It has taken us longer to get to this stage than we thought when we first took on the plot. But we are now the proud owners of a customised Topwood Robin shed.
Our new shed
We need to give a big shout out to Sandra’s mum, for a generous birthday present donation to the Quest for Veg project. And to our good friends Richard Anderson and Keith Boxall who immediately and enthusiastically volunteered to help build it. One’s a landscaper and the other’s an engineer, so it’s probably one of the best put together sheds going!
We didn’t intend to take August off. It just sort of happened.
One of the things we do when we’re not on the plot is kite flying. We design, build and make kites. At the beginning of August we had three kite festivals in a row. I had thought we might be able to keep up with our plot and the blog in between but there was just too much to do. Continue reading
Take two courgettes- how big will depend how hungry you are. I used a variety we grew “Zephyr”.
Almost without trying, we grew some beetroot. We bought a packet of Unwins Gourmet Mix from the garden centre, sprinkled them into the soil and, apart from a bit of watering, pretty much left them to it.
And look what they produced: stunning colourful orbs that tasted as good as they looked.
Their characteristic earthy flavour had a delicious sweetness. We immediately grated one of the white ones raw into a salad. Wonderful!
As well as planting potatoes directly into the soil, we grew some in potato bags that Andrew made. We wanted to compare the yields from direct- and bag-planted spuds.
Here’s how we got on:
This page may contain affiliate links – thank you for your support of our Quest for Veg!
A patty pan seedling with its stem eaten through
We’ve mentioned previously that we have a big problem with slugs and snails on the Quest for Veg allotment plot.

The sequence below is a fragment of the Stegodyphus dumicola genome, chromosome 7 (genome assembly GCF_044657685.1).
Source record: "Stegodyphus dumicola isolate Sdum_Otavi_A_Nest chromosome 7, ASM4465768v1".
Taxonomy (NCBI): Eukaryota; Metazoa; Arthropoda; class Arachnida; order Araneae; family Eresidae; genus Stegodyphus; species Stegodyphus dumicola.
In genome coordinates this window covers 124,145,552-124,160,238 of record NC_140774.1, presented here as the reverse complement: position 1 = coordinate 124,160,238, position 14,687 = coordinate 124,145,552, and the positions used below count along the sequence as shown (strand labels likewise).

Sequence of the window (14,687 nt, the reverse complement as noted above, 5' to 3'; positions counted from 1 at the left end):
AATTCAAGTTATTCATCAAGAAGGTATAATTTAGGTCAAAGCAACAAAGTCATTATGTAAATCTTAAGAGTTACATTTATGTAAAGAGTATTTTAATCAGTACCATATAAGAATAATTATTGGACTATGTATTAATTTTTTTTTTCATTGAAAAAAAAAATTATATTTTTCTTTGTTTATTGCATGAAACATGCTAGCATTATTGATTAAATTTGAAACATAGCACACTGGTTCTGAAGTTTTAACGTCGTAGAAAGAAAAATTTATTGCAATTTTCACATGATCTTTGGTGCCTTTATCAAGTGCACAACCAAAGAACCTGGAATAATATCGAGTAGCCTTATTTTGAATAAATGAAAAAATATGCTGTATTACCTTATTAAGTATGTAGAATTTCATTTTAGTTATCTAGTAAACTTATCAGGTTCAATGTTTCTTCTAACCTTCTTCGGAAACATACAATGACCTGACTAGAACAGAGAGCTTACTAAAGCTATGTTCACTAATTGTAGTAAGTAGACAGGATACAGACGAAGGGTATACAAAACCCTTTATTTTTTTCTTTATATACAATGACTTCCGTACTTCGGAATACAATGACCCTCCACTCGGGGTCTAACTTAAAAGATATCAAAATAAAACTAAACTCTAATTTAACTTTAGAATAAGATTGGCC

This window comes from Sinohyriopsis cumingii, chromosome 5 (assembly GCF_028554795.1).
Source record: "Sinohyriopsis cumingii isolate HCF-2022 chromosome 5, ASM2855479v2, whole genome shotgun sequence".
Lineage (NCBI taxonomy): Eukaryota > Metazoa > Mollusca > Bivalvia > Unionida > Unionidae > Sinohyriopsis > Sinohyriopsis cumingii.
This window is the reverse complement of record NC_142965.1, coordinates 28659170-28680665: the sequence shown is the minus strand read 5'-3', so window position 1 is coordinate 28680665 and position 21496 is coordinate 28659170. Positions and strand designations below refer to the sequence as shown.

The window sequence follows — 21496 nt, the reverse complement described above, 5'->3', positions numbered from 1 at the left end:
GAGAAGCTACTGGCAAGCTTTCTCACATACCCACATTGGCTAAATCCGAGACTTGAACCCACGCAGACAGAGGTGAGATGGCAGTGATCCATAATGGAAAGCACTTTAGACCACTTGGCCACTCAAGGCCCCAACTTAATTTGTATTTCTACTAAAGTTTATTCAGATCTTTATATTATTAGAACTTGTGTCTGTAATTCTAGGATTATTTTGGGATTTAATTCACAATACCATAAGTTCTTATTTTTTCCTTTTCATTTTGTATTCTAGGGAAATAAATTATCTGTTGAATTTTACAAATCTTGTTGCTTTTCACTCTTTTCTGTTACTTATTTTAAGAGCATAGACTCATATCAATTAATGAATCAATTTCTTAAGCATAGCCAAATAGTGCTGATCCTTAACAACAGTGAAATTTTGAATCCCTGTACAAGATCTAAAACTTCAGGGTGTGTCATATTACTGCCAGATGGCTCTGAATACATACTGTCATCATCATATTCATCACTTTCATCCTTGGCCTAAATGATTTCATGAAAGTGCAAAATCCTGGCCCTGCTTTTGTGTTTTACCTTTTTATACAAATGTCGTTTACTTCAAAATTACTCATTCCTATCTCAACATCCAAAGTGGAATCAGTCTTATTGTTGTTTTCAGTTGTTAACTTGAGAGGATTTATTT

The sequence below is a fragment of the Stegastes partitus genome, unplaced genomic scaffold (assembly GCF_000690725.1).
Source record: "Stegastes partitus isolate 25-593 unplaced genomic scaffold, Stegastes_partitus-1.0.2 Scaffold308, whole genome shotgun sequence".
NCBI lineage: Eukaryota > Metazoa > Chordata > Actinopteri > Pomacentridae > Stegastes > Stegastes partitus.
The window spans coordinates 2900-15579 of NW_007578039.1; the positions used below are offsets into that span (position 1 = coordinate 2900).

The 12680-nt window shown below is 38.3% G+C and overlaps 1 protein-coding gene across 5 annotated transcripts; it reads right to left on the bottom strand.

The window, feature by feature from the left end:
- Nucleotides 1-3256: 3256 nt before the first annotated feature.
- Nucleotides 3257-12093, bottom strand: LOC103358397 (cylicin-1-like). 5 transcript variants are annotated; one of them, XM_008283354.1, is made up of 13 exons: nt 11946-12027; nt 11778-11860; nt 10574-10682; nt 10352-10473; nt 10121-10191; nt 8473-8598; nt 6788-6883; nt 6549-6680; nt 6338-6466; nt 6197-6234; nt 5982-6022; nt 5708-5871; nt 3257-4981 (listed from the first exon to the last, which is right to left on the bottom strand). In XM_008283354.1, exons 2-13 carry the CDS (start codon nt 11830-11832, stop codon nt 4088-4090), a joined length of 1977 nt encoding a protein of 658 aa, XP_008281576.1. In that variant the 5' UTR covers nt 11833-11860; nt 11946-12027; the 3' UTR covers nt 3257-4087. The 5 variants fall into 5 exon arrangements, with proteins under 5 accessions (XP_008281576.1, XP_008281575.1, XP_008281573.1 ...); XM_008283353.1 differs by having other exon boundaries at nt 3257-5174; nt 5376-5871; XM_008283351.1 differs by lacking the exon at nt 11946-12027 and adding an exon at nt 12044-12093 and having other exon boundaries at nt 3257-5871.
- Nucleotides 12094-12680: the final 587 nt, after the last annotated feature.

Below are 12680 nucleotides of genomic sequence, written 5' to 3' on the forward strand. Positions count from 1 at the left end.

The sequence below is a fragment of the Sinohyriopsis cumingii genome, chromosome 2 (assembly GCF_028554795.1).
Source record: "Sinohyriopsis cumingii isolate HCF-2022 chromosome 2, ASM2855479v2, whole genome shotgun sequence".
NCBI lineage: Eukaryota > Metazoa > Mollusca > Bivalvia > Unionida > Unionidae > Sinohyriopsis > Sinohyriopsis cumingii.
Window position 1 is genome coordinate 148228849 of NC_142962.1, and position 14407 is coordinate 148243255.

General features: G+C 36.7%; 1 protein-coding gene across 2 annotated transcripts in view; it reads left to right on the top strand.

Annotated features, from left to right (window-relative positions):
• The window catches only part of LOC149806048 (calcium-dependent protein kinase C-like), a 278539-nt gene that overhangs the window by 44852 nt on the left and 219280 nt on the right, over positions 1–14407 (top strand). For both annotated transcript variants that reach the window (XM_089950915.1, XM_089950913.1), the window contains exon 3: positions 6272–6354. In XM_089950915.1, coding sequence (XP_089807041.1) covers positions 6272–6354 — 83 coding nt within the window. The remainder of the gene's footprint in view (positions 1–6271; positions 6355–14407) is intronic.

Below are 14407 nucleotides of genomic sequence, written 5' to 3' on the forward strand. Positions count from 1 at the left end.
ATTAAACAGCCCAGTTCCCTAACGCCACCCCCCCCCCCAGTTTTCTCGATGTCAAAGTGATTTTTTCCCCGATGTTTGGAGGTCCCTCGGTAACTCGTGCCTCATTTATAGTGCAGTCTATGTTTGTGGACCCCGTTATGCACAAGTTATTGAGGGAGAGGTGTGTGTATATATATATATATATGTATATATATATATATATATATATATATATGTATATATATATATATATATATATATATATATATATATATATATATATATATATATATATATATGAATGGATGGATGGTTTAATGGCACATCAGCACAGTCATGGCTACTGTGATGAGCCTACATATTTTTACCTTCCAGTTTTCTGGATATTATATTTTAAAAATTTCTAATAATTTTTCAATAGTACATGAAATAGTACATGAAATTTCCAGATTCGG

A few weeks ago we planted out the climbing beans we had been nurturing in the greenhouse only to return to the plot and find that the whole lot had been devastated overnight. Their leaves had gone and the stems had been stripped.
Our beans were stripped overnight
How do you know when its time to harvest potatoes? The general rule of thumb for first early potatoes seems to be that you start digging once the plants have flowered.
Well the first potatoes we put in – Red Duke of York – flowered some time ago. Could it be that they are ready to harvest?
We were intrigued when we spotted a packet of cucamelon seeds in the garden centre. But I have to admit that it was the invitation to “explore their cocktail-enhancing prowess” that really piqued our interest.
The cucamelon seeds were in the Suttons/James Wong collection. From what we could gather, they look like tiny watermelons, are harvested when they are the size of grapes and have a flavour that is like cucumber with a citrus edge to it. They can be used in salads and can also be pickled (as well as adding flavour to cocktails!).
Most of our cucamelons still look like this and are only millimetres long
We had seen tiny fruits forming and I thought it would be some time before we got to taste them.
So, we were super-surprised to find two that were about the size of grapes and looked ready to harvest.
What do they taste like?
Cucumbers. Very firm and crunchy cucumbers.
They have a very subtle citrus edge to them but it is subtle. The taste may develop over the season but, for this first picking, the overwhelming impression is of cucumbers.
I can imagine that they would be a great addition to a gin and tonic, particularly with the sort of gin that you would add cucumber to (such as Hendricks). That is certainly something I plan to try once we start harvesting a few more fruits!
It’s hard to believe this is month six on the Quest for Veg plot. We’ve come a long way from the overgrown and neglected site we took on at the beginning of the year.
Our courgettes are producing a bumper crop on the Quest For Veg allotment plot.
This versatile vegetable can be added to any number of dishes – and we have been enjoying them in our usual curries and pasta sauces. But when they are this young and fresh, they are fantastic eaten simply as a salad.